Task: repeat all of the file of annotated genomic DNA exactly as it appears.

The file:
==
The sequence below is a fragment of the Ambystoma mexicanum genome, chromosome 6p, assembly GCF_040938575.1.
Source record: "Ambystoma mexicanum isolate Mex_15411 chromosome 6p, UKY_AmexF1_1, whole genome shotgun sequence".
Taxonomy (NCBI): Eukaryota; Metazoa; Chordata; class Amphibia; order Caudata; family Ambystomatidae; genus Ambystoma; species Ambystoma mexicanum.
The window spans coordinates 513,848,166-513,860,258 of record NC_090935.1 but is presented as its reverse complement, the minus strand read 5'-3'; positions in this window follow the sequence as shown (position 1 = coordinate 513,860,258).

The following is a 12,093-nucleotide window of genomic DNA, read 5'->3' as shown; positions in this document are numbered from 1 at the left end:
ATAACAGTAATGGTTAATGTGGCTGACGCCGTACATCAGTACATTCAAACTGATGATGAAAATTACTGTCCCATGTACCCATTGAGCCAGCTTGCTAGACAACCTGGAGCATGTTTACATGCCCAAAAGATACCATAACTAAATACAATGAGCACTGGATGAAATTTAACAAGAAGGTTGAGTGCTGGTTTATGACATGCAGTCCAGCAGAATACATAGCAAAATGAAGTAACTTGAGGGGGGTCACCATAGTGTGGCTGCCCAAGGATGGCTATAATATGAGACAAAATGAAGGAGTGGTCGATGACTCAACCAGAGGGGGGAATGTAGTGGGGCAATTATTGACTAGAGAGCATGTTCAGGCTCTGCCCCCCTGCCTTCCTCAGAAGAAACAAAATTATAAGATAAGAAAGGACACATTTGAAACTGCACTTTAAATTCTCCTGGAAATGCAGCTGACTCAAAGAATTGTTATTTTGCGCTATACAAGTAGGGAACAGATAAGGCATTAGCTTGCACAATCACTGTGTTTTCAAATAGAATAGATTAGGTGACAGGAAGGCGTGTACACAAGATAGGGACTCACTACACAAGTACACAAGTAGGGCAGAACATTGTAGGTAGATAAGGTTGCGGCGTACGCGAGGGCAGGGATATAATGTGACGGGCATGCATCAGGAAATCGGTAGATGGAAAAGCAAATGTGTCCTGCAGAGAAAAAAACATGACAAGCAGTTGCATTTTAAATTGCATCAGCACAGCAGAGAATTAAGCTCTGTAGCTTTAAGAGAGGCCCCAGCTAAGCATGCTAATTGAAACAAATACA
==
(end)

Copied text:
The sequence below is a fragment of the Ambystoma mexicanum genome, chromosome 6p, assembly GCF_040938575.1.
Source record: "Ambystoma mexicanum isolate Mex_15411 chromosome 6p, UKY_AmexF1_1, whole genome shotgun sequence".
Taxonomy (NCBI): Eukaryota; Metazoa; Chordata; class Amphibia; order Caudata; family Ambystomatidae; genus Ambystoma; species Ambystoma mexicanum.
The window spans coordinates 513,848,166-513,860,258 of record NC_090935.1 but is presented as its reverse complement, the minus strand read 5'-3'; positions in this window follow the sequence as shown (position 1 = coordinate 513,860,258).

The following is a 12,093-nucleotide window of genomic DNA, read 5'->3' as shown; positions in this document are numbered from 1 at the left end:
ATAACAGTAATGGTTAATGTGGCTGACGCCGTACATCAGTACATTCAAACTGATGATGAAAATTACTGTCCCATGTACCCATTGAGCCAGCTTGCTAGACAACCTGGAGCATGTTTACATGCCCAAAAGATACCATAACTAAATACAATGAGCACTGGATGAAATTTAACAAGAAGGTTGAGTGCTGGTTTATGACATGCAGTCCAGCAGAATACATAGCAAAATGAAGTAACTTGAGGGGGGTCACCATAGTGTGGCTGCCCAAGGATGGCTATAATATGAGACAAAATGAAGGAGTGGTCGATGACTCAACCAGAGGGGGGAATGTAGTGGGGCAATTATTGACTAGAGAGCATGTTCAGGCTCTGCCCCCCTGCCTTCCTCAGAAGAAACAAAATTATAAGATAAGAAAGGACACATTTGAAACTGCACTTTAAATTCTCCTGGAAATGCAGCTGACTCAAAGAATTGTTATTTTGCGCTATACAAGTAGGGAACAGATAAGGCATTAGCTTGCACAATCACTGTGTTTTCAAATAGAATAGATTAGGTGACAGGAAGGCGTGTACACAAGATAGGGACTCACTACACAAGTACACAAGTAGGGCAGAACATTGTAGGTAGATAAGGTTGCGGCGTACGCGAGGGCAGGGATATAATGTGACGGGCATGCATCAGGAAATCGGTAGATGGAAAAGCAAATGTGTCCTGCAGAGAAAAAAACATGACAAGCAGTTGCATTTTAAATTGCATCAGCACAGCAGAGAATTAAGCTCTGTAGCTTTAAGAGAGGCCCCAGCTAAGCATGCTAATTGAAACAAATACA